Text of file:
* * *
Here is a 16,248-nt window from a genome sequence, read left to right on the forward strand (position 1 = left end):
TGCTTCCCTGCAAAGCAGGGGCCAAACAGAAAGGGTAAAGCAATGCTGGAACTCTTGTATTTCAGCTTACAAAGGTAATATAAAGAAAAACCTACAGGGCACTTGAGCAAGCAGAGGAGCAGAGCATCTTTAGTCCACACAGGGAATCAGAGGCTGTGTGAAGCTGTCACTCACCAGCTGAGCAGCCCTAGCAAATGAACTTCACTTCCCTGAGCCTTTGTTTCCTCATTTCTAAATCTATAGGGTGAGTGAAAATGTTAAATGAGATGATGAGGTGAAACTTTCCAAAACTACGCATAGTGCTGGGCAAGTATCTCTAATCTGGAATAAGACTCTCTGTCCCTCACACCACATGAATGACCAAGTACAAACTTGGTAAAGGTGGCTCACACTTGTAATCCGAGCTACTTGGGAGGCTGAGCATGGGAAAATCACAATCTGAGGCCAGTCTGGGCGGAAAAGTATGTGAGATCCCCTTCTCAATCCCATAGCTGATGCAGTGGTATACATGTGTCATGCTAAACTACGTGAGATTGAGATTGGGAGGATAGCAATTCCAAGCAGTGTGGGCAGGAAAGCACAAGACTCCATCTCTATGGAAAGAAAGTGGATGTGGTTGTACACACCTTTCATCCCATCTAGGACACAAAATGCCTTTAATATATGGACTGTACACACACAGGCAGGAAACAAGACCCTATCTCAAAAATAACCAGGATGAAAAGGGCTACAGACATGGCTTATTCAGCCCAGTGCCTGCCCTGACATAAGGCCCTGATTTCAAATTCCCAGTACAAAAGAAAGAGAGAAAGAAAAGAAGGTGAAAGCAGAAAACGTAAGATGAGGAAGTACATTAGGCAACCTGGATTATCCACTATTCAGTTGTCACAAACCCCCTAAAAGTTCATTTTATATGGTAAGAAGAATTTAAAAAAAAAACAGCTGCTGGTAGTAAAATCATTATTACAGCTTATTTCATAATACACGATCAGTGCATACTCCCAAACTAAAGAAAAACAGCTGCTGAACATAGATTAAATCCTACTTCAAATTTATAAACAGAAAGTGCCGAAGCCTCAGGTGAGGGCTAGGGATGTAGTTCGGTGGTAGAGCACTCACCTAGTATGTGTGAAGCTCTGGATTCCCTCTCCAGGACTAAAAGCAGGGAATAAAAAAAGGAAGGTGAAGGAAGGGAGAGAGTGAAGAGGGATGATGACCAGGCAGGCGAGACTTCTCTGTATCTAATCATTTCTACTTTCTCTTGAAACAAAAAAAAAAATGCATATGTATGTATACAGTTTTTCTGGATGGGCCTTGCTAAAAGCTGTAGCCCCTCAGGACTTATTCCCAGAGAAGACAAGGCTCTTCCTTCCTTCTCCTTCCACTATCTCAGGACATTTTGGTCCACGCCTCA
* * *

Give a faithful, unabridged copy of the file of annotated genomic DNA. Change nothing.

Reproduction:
Here is a 16,248-nt window from a genome sequence, read left to right on the forward strand (position 1 = left end):
TGCTTCCCTGCAAAGCAGGGGCCAAACAGAAAGGGTAAAGCAATGCTGGAACTCTTGTATTTCAGCTTACAAAGGTAATATAAAGAAAAACCTACAGGGCACTTGAGCAAGCAGAGGAGCAGAGCATCTTTAGTCCACACAGGGAATCAGAGGCTGTGTGAAGCTGTCACTCACCAGCTGAGCAGCCCTAGCAAATGAACTTCACTTCCCTGAGCCTTTGTTTCCTCATTTCTAAATCTATAGGGTGAGTGAAAATGTTAAATGAGATGATGAGGTGAAACTTTCCAAAACTACGCATAGTGCTGGGCAAGTATCTCTAATCTGGAATAAGACTCTCTGTCCCTCACACCACATGAATGACCAAGTACAAACTTGGTAAAGGTGGCTCACACTTGTAATCCGAGCTACTTGGGAGGCTGAGCATGGGAAAATCACAATCTGAGGCCAGTCTGGGCGGAAAAGTATGTGAGATCCCCTTCTCAATCCCATAGCTGATGCAGTGGTATACATGTGTCATGCTAAACTACGTGAGATTGAGATTGGGAGGATAGCAATTCCAAGCAGTGTGGGCAGGAAAGCACAAGACTCCATCTCTATGGAAAGAAAGTGGATGTGGTTGTACACACCTTTCATCCCATCTAGGACACAAAATGCCTTTAATATATGGACTGTACACACACAGGCAGGAAACAAGACCCTATCTCAAAAATAACCAGGATGAAAAGGGCTACAGACATGGCTTATTCAGCCCAGTGCCTGCCCTGACATAAGGCCCTGATTTCAAATTCCCAGTACAAAAGAAAGAGAGAAAGAAAAGAAGGTGAAAGCAGAAAACGTAAGATGAGGAAGTACATTAGGCAACCTGGATTATCCACTATTCAGTTGTCACAAACCCCCTAAAAGTTCATTTTATATGGTAAGAAGAATTTAAAAAAAAAACAGCTGCTGGTAGTAAAATCATTATTACAGCTTATTTCATAATACACGATCAGTGCATACTCCCAAACTAAAGAAAAACAGCTGCTGAACATAGATTAAATCCTACTTCAAATTTATAAACAGAAAGTGCCGAAGCCTCAGGTGAGGGCTAGGGATGTAGTTCGGTGGTAGAGCACTCACCTAGTATGTGTGAAGCTCTGGATTCCCTCTCCAGGACTAAAAGCAGGGAATAAAAAAAGGAAGGTGAAGGAAGGGAGAGAGTGAAGAGGGATGATGACCAGGCAGGCGAGACTTCTCTGTATCTAATCATTTCTACTTTCTCTTGAAACAAAAAAAAAAATGCATATGTATGTATACAGTTTTTCTGGATGGGCCTTGCTAAAAGCTGTAGCCCCTCAGGACTTATTCCCAGAGAAGACAAGGCTCTTCCTTCCTTCTCCTTCCACTATCTCAGGACATTTTGGTCCACGCCTCA